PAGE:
Tuesday, February 28, 2012

Buttercup Doll - Asthma and Allergy Friendly

We just spent 45 minutes turning the house upside down trying to find my daughter's "Dolly" and she is nowhere to be found.  It's strange, because I cleaned the house top-to-bottom, so I cannot imagine where she could be hiding.  Luckily, we have a spare, and my daughter is fine with that, but I realized that I've never told you about my daughter's Dolly and I wanted to share a little bit about her, because others out there might like her, too.

My daughter's "Dolly" is the Kids Preferred Asthma and Allergy Friendly Buttercup Doll.
Here is the description from Amazon:

Kids Preferred Buttercup Doll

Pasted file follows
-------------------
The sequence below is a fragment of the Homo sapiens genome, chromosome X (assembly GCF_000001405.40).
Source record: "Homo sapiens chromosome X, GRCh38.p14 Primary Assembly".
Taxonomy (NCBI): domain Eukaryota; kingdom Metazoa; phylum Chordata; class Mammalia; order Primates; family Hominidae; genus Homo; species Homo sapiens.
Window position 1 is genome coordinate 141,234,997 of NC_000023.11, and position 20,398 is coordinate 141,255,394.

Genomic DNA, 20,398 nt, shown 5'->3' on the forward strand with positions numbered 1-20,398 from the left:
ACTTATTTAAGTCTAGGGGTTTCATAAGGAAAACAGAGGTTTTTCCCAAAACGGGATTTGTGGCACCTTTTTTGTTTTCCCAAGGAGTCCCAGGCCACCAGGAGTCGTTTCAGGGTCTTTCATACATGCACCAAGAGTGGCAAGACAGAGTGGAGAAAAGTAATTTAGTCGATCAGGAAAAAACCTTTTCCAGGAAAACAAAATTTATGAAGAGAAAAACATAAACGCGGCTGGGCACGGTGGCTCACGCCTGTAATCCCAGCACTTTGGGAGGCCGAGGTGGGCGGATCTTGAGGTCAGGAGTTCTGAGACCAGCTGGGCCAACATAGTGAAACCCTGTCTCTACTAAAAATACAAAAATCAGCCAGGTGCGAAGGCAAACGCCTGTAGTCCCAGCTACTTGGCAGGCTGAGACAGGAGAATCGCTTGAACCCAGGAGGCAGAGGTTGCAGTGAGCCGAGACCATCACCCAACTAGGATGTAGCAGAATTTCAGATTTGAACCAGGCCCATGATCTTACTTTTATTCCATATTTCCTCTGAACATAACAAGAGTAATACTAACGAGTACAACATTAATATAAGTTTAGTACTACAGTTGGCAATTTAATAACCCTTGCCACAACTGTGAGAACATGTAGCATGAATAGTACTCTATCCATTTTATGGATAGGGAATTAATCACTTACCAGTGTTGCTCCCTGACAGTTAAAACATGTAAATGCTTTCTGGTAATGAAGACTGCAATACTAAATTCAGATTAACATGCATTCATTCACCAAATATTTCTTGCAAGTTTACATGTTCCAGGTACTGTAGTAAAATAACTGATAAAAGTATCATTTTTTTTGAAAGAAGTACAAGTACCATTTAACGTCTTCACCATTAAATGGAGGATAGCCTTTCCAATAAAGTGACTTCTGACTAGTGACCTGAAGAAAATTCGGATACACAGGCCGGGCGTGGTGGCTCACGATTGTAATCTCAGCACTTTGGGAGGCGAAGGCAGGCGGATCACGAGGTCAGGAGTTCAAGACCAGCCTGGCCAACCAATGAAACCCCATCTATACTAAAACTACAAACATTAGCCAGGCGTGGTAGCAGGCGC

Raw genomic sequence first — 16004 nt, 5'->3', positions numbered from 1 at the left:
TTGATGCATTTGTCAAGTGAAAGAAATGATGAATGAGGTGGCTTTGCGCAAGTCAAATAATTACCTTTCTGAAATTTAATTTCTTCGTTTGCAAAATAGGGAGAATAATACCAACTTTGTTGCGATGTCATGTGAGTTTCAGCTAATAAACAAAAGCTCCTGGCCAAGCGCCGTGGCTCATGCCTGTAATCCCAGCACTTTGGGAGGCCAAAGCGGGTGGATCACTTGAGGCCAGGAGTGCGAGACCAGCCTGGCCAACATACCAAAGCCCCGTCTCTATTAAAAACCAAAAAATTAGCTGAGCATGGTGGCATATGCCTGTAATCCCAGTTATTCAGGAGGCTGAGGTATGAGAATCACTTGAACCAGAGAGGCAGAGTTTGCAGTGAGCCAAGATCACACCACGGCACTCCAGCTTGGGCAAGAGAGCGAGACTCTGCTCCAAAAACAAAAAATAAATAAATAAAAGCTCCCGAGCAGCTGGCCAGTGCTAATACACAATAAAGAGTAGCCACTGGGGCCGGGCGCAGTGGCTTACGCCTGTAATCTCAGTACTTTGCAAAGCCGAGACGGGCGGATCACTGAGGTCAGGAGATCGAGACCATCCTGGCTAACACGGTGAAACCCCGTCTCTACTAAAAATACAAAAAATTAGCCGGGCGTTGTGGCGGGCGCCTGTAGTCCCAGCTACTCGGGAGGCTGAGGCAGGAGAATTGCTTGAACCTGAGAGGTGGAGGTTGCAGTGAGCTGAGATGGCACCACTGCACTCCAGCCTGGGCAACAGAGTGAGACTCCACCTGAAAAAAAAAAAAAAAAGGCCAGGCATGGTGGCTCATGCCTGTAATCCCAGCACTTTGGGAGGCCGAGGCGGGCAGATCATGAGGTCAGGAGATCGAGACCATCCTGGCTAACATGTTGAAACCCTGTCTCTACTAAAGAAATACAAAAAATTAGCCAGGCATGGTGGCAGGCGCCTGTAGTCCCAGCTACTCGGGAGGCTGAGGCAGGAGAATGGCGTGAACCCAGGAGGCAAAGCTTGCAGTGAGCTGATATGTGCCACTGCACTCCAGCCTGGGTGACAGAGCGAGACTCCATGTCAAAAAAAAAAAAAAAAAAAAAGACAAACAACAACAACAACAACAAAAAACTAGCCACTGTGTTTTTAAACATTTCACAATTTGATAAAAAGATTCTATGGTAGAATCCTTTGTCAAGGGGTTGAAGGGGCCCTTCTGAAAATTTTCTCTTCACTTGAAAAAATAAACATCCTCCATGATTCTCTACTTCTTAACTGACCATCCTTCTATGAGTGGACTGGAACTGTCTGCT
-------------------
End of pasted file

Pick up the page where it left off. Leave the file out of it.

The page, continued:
Buttercup Doll measures 11" tall perfect for cuddling with confidence. This sweet dolly gets her name from her buttery yellow outfit complete with a yellow cap. Her inviting smile and soft features make her the perfect companion for a snuggle, a car ride or tucked under the covers all night. Certified asthma & allergy friendly. Toys with the asthma & allergy friendly certification mark are an ideal choice for those concerned with asthma and allergies. Toys bearing the asthma & allergy friendly certification mark have been scientifically tested and shown to be more suitable for people with asthma and certain types of allergies. These toys can be washed frequently to keep allergen levels low, and they do not contain harmful chemicals at levels known to trigger symptoms. The asthma & allergy friendly involves rigorous testing that includes: Surface and stuffing material analysis, allergen loading and demonstration of successful eradication, multiple machine wash testing, quality and safety testing.